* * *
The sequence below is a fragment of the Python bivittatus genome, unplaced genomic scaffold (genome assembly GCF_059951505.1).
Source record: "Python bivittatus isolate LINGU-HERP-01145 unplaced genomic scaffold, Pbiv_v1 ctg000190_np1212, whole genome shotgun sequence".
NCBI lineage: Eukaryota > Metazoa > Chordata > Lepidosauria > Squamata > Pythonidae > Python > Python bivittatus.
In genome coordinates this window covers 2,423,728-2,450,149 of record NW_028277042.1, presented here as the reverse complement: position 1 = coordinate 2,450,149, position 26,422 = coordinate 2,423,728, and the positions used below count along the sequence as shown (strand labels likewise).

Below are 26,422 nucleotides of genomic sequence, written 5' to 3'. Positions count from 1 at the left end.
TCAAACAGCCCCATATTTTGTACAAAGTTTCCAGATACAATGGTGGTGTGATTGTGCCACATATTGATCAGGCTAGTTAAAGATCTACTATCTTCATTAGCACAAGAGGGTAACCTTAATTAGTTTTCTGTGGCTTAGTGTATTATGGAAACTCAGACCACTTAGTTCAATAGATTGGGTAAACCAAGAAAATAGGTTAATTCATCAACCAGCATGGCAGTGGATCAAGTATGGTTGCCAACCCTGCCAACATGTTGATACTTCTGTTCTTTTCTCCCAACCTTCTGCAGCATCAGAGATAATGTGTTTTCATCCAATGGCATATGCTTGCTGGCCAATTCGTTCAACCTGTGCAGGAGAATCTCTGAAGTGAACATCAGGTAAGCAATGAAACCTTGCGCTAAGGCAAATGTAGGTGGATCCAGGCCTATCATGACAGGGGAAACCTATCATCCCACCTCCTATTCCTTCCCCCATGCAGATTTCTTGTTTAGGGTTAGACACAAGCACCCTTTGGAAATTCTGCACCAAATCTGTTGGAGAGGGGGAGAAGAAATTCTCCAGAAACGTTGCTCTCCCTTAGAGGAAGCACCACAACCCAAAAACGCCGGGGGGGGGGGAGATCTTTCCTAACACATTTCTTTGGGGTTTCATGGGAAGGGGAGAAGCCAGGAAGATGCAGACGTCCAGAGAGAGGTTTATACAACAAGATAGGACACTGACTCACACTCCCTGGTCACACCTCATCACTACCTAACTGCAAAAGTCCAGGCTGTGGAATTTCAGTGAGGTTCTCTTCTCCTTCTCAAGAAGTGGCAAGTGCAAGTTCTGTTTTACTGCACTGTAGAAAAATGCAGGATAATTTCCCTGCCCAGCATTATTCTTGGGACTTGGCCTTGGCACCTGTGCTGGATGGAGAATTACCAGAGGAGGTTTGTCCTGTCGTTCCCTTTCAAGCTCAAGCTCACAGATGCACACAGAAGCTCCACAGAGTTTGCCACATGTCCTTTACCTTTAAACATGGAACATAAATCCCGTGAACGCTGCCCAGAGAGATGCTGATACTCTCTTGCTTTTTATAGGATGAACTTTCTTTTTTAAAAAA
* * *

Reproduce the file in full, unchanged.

The sequence below is a fragment of the Python bivittatus genome, unplaced genomic scaffold (genome assembly GCF_059951505.1).
Source record: "Python bivittatus isolate LINGU-HERP-01145 unplaced genomic scaffold, Pbiv_v1 ctg000190_np1212, whole genome shotgun sequence".
NCBI lineage: Eukaryota > Metazoa > Chordata > Lepidosauria > Squamata > Pythonidae > Python > Python bivittatus.
In genome coordinates this window covers 2,423,728-2,450,149 of record NW_028277042.1, presented here as the reverse complement: position 1 = coordinate 2,450,149, position 26,422 = coordinate 2,423,728, and the positions used below count along the sequence as shown (strand labels likewise).

Below are 26,422 nucleotides of genomic sequence, written 5' to 3'. Positions count from 1 at the left end.
TCAAACAGCCCCATATTTTGTACAAAGTTTCCAGATACAATGGTGGTGTGATTGTGCCACATATTGATCAGGCTAGTTAAAGATCTACTATCTTCATTAGCACAAGAGGGTAACCTTAATTAGTTTTCTGTGGCTTAGTGTATTATGGAAACTCAGACCACTTAGTTCAATAGATTGGGTAAACCAAGAAAATAGGTTAATTCATCAACCAGCATGGCAGTGGATCAAGTATGGTTGCCAACCCTGCCAACATGTTGATACTTCTGTTCTTTTCTCCCAACCTTCTGCAGCATCAGAGATAATGTGTTTTCATCCAATGGCATATGCTTGCTGGCCAATTCGTTCAACCTGTGCAGGAGAATCTCTGAAGTGAACATCAGGTAAGCAATGAAACCTTGCGCTAAGGCAAATGTAGGTGGATCCAGGCCTATCATGACAGGGGAAACCTATCATCCCACCTCCTATTCCTTCCCCCATGCAGATTTCTTGTTTAGGGTTAGACACAAGCACCCTTTGGAAATTCTGCACCAAATCTGTTGGAGAGGGGGAGAAGAAATTCTCCAGAAACGTTGCTCTCCCTTAGAGGAAGCACCACAACCCAAAAACGCCGGGGGGGGGGGAGATCTTTCCTAACACATTTCTTTGGGGTTTCATGGGAAGGGGAGAAGCCAGGAAGATGCAGACGTCCAGAGAGAGGTTTATACAACAAGATAGGACACTGACTCACACTCCCTGGTCACACCTCATCACTACCTAACTGCAAAAGTCCAGGCTGTGGAATTTCAGTGAGGTTCTCTTCTCCTTCTCAAGAAGTGGCAAGTGCAAGTTCTGTTTTACTGCACTGTAGAAAAATGCAGGATAATTTCCCTGCCCAGCATTATTCTTGGGACTTGGCCTTGGCACCTGTGCTGGATGGAGAATTACCAGAGGAGGTTTGTCCTGTCGTTCCCTTTCAAGCTCAAGCTCACAGATGCACACAGAAGCTCCACAGAGTTTGCCACATGTCCTTTACCTTTAAACATGGAACATAAATCCCGTGAACGCTGCCCAGAGAGATGCTGATACTCTCTTGCTTTTTATAGGATGAACTTTCTTTTTTAAAAAA